My last post on San Francisco Opera's dubious cost-cutting methods and priorities certainly seems to have gotten some attention over at the quonset hut in the Hayes Valley alley. I wish I could tell if those readers were the ill-treated admin staff or their abusers, but I really have no idea. The post has generated one interesting and illuminating comment and I hope there are more to come. The commenter makes it plain we will be seeing the results of other cuts manifest on the stage this coming season. Coupled with the previously reported cuts in rehearsal times, all of this creates a vision in my mind of a season where highly-paid Met stars will jet in, do a couple of quick rehearsals of roles they can sing in their sleep, and then throw it all up there on the stage and hope the seams don't show too much.
In an email, a friend pointed out these kinds of cuts are taking place in every sector, which is obviously true. He also defended SFO's forays into new media as a pro-active move in the never-ending quest to expand the audience. Furthermore, the money was spent or committed before the economic meltdown, all of which is true. I can see the validity of this viewpoint. I'm just not impressed with the execution and its implications.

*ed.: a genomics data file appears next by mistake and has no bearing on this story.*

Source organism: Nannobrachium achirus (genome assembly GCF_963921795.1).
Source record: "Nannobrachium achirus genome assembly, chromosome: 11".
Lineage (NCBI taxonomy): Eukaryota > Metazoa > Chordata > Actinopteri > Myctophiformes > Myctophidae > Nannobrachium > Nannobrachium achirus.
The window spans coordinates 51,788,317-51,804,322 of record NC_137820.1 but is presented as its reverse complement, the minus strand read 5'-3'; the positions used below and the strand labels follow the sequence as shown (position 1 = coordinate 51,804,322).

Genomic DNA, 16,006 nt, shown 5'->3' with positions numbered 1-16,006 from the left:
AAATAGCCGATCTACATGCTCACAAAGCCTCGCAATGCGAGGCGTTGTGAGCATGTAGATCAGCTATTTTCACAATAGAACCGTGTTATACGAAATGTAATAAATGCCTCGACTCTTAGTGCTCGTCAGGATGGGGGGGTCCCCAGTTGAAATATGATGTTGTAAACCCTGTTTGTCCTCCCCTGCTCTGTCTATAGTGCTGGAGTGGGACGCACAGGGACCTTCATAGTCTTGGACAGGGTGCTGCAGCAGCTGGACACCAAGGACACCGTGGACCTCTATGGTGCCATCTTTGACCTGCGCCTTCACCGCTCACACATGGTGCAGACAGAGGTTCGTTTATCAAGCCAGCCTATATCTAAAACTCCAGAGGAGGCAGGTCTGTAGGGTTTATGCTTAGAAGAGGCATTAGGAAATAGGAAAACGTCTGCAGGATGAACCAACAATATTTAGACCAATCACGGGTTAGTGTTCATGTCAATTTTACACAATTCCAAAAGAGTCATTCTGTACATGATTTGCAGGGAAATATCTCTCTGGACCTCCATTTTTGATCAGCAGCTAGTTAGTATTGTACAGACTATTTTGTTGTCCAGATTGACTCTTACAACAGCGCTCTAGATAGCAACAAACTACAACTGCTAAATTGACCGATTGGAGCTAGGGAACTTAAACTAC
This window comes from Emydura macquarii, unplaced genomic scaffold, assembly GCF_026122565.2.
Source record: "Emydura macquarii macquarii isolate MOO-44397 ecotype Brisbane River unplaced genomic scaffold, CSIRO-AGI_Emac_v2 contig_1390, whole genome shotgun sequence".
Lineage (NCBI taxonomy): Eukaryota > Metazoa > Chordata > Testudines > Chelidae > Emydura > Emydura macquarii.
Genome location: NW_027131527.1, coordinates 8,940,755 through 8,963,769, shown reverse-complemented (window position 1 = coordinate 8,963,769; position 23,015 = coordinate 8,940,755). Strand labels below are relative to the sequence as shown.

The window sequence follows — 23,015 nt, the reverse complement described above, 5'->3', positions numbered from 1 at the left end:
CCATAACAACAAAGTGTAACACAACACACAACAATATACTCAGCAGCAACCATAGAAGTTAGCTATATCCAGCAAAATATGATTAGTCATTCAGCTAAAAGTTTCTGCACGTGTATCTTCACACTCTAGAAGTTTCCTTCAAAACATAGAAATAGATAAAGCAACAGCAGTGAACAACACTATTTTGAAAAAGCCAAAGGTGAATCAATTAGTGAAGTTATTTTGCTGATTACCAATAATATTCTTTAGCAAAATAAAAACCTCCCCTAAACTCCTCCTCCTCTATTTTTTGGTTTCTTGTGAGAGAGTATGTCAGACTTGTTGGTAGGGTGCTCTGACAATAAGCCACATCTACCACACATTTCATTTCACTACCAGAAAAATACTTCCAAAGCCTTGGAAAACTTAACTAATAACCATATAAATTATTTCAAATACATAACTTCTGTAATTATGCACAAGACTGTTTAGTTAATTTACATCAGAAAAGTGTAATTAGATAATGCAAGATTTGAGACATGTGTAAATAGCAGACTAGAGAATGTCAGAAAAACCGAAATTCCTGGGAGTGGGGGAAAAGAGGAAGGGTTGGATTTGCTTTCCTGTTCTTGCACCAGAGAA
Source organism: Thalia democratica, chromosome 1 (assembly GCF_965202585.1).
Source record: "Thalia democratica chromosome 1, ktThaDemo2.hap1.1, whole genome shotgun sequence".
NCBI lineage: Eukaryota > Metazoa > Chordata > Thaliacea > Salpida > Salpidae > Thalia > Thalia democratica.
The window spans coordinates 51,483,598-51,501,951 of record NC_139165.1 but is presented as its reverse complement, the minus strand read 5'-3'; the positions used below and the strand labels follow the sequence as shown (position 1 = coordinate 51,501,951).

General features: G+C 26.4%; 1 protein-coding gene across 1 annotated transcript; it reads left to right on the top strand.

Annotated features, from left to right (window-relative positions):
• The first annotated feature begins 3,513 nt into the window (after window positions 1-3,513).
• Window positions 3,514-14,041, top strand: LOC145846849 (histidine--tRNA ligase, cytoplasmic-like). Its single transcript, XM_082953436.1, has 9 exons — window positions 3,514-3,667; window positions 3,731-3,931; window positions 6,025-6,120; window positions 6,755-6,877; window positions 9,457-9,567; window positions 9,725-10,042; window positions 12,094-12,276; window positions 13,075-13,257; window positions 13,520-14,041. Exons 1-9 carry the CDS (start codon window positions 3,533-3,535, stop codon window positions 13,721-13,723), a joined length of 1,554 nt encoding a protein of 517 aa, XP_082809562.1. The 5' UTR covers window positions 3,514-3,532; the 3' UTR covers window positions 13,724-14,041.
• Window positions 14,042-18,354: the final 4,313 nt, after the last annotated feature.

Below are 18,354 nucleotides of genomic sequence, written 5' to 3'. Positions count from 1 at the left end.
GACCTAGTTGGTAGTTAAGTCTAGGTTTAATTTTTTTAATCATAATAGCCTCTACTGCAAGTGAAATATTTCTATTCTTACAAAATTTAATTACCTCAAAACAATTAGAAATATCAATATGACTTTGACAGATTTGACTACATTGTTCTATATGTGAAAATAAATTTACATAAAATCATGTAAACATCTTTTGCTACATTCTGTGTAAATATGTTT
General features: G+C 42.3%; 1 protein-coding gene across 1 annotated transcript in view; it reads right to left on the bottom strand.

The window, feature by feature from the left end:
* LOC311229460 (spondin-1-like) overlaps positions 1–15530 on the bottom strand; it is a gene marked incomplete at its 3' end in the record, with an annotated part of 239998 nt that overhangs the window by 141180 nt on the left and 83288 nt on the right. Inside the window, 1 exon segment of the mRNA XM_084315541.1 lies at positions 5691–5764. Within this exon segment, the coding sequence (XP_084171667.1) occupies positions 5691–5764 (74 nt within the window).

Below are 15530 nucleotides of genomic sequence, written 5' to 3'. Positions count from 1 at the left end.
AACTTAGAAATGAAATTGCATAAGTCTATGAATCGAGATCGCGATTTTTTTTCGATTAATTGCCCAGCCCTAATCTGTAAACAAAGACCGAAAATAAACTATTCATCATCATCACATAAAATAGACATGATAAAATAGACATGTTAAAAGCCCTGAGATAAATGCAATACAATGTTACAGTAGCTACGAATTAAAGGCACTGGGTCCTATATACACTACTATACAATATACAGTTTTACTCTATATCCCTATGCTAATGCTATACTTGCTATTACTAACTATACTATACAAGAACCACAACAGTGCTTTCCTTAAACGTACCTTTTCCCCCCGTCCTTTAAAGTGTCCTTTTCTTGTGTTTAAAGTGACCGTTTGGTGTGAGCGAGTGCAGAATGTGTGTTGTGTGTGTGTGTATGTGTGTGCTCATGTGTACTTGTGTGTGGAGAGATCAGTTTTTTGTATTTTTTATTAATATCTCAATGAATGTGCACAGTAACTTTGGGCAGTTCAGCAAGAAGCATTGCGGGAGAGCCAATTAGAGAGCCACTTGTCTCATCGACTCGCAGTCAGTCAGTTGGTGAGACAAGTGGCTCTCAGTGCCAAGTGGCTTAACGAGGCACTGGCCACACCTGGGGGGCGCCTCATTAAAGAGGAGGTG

True or not, it doesn't change my opinion that a four-fold increase in media spending in one year, including spending on poorly thought-out programs, is simply reckless. Nor does it change the upcoming season, a masterclass in provincial, safe programming done as cheaply as possible but sold as "grand and glorious opera." I for one, would rather have bold and provocative opera, presented with a guerilla mentality in response to the current economic reality, that would have people excitedly talking about what was happening here.
Next season is going to be what it is, and certainly there will be some highlights and great performances emerging from the scheduled dross. On the plus side, Nadja Michael's Salome, Voigt's Minnie, the star-studded Trovatore and Die Walkure are all things to anticipate. Be that as it may, the most exciting art form on the planet is certainly not being moved in a forward direction by the West Coast's company with the most resources at its disposal to do just that.